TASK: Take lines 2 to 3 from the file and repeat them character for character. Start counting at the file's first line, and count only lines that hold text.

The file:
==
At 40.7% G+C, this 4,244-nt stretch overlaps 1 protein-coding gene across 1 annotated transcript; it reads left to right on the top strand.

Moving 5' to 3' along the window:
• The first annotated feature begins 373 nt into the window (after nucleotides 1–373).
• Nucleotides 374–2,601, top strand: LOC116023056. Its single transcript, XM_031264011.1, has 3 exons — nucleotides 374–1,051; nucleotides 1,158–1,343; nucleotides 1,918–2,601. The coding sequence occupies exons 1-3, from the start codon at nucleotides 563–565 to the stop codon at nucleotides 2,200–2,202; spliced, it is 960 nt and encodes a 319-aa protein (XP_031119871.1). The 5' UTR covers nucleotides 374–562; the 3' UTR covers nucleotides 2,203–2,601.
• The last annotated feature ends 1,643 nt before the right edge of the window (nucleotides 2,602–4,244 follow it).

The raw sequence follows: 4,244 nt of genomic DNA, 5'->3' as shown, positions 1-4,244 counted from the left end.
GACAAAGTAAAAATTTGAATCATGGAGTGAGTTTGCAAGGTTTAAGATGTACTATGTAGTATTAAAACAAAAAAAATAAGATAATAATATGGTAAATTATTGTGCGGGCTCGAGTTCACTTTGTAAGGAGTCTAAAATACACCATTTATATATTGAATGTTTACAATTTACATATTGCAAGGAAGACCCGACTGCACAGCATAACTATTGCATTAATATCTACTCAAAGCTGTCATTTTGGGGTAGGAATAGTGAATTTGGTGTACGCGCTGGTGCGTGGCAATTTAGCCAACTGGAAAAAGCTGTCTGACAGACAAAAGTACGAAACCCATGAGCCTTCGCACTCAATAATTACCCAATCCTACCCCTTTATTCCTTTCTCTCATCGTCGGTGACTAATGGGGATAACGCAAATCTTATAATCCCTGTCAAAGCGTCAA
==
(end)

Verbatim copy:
Moving 5' to 3' along the window:
• The first annotated feature begins 373 nt into the window (after nucleotides 1–373).